To begin with, the “writer of the acclaimed comedy super-team comic The Almighties” conceivably captures his audience’s attention by predominantly using this book to dwell upon one of the few areas which arguably the vast majority of similar heroic stock narratives tantalisingly truncate - the medical aftermath of a serious super-powered beat-down. Neon Girl’s physically horrific-looking hospitalised state genuinely conveys the savage raw power of Lightning Storm’s electrical attack in a way a half-dozen of Carlos Granda’s well-illustrated panels depicting crackling energy bolts could never properly communicate, and makes the bespectacled Little Miss Popular’s hesitancy to tackle the formidably-powered platinum-blonde psychopath all the more understandable.

Likewise, the arrival of the “Numero Uno” heroine’s brother at the badly-wounded protagonist’s bedside, as well as his subsequent frank conversation with the patient’s less than optimistic consultant, somewhat strikes home that there’s more than one victim to this savage assault and far wider consequences to Neon Girl’s rather public defeat than the woman simply dusting herself off and taking the fight back to her vicious rival. Indeed, if Johnson’s script suggests anything, it’s that “Sandy-pits” surgery will put her at “quite [a] high” risk of death, so everything seemingly rests upon the titular character’s disconcertingly amateur shoulders if the local “Big Gun” is to be avenged and Maine made safe once again.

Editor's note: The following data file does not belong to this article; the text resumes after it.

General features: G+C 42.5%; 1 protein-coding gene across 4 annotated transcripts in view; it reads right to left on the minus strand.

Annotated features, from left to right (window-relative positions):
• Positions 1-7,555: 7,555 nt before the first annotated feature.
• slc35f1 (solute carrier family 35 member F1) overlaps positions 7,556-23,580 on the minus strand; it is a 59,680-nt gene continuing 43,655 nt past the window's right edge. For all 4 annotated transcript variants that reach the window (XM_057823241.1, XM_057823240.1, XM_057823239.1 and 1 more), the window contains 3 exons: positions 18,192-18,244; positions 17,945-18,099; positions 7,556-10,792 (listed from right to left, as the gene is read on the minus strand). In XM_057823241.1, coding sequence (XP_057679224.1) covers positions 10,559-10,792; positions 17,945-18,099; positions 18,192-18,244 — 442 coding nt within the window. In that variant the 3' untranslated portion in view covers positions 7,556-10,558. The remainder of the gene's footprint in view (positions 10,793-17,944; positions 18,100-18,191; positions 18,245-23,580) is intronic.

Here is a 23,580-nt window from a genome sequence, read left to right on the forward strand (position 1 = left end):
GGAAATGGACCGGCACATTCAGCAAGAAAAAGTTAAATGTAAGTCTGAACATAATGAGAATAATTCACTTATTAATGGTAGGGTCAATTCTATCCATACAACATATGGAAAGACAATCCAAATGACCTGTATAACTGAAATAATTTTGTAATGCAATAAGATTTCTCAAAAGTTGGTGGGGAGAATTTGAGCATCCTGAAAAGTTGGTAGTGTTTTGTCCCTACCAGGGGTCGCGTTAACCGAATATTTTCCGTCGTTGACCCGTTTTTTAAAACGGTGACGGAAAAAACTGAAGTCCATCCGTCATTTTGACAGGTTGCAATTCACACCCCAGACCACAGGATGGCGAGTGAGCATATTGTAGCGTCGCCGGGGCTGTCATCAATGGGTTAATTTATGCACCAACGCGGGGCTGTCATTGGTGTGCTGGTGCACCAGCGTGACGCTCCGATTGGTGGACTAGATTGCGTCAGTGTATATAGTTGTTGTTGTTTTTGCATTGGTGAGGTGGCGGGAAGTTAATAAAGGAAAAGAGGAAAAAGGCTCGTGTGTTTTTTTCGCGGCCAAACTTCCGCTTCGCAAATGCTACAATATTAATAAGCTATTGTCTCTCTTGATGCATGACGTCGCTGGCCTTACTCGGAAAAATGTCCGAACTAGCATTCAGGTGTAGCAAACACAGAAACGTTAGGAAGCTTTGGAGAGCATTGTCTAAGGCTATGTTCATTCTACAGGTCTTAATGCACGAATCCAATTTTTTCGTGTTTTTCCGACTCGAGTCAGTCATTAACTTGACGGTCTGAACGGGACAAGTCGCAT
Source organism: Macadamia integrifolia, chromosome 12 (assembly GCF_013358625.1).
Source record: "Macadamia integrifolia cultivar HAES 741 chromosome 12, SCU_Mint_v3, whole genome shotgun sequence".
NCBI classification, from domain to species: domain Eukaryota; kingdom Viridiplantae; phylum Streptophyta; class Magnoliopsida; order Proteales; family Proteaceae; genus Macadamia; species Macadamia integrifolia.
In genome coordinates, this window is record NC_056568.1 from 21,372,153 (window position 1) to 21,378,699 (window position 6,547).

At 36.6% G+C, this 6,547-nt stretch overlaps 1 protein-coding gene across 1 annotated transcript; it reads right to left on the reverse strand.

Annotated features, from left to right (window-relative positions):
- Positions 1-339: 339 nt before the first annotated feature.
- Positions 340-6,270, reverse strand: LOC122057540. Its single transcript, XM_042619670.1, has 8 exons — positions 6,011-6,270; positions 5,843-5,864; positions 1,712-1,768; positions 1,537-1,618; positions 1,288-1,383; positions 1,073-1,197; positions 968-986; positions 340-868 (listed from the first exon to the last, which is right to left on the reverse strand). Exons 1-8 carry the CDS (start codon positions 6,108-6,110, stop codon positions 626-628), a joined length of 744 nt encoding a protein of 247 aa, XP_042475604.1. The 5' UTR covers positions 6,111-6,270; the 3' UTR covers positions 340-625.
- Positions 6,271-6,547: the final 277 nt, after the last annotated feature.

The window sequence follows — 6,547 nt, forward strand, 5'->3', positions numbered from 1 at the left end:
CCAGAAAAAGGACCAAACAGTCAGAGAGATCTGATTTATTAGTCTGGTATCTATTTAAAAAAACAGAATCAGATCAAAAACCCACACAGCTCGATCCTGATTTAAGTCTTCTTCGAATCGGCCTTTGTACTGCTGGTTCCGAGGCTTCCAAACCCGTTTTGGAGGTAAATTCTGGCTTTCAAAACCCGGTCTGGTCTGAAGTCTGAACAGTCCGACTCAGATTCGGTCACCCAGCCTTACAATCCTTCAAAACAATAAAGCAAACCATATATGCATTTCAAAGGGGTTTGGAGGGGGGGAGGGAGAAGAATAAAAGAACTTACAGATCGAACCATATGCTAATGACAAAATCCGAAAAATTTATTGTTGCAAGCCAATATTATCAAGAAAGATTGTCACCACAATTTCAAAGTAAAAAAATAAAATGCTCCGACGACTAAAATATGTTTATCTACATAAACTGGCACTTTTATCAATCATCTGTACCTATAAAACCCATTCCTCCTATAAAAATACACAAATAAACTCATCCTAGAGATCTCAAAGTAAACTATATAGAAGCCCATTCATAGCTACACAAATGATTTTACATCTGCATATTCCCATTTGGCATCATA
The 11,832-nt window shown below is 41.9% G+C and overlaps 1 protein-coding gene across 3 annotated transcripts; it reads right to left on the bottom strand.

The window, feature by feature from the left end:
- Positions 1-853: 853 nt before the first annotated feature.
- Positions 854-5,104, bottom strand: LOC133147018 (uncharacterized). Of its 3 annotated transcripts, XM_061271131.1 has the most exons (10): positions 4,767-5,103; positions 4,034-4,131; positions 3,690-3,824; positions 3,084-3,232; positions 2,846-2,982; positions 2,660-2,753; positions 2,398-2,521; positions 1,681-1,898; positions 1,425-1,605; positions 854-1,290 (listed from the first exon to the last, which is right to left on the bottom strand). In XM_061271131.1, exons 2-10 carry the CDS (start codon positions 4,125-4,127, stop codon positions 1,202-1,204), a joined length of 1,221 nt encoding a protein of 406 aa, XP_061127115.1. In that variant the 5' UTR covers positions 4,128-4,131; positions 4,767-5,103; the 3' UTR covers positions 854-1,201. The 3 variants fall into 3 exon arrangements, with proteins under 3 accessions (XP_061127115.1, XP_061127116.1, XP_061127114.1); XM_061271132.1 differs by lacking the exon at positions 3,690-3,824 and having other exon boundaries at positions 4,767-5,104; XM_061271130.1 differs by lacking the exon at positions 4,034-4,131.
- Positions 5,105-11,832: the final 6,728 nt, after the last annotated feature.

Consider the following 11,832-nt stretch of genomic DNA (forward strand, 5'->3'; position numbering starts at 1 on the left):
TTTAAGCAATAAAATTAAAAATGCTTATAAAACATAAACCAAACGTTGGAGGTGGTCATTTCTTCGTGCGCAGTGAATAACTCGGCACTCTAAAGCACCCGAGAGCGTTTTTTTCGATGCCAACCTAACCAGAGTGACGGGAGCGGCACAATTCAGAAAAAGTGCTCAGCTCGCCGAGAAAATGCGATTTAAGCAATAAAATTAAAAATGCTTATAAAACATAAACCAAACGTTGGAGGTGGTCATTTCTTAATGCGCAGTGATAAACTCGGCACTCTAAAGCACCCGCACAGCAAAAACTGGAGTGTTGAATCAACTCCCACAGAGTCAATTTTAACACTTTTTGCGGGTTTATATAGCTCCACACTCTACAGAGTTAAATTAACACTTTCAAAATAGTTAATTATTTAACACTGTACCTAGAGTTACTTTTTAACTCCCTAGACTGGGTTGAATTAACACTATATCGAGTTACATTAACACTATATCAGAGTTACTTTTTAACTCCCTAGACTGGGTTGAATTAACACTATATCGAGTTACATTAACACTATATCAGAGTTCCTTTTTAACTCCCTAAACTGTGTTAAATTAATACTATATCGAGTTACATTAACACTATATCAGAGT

Such medical drama is doubtless hardly the sort of baptism of fire Ruby imagined for herself in order to “demonstrate her newfound abilities” when she first “landed a pair of power-inducing super-tech glasses from her college’s resident brainiac.” Yet such scintillating spectacle is precisely what this comic somehow generates in between its disconcertingly immature ‘jokily given monikers’, klutzy drink spillages over “expensive designer dresses” and drunken strip poker shenanigans.

‘First published on the "Dawn of Comics" website.'
Writer: Sam Johnson, Artist: Carlos Granda, and Colorist: Nahp

Friday, 18 May 2018

Doctor Who: The Fourth Doctor #4 - Titan Comics

Selling a reasonably respectable 7,187 copies in August 2016, this penultimate instalment to Gordon Rennie and Emma Beeby’s myth-laden magnum opus finally places the titular character at the very centre of the action, and resultantly starts to decisively explain what a living Medusa was doing imprisoned within a labyrinthine catacomb in “Greece twenty-four centuries before the modern day”. Admittedly, this twenty-two page periodical still provides a modicum of ‘screen-time’ for Lady Emily Carstairs and “her small army of Scryclops”, but for once, the mini-series' episodic narrative predominantly focuses upon Doctor Who and both the bohemian's nervy exploration of the his cavernous surroundings with Athena, as well as the Gallifreyan's simultaneous scientific clarification as to the nature of the “particularly vile -- predatory alien species” which they’re facing.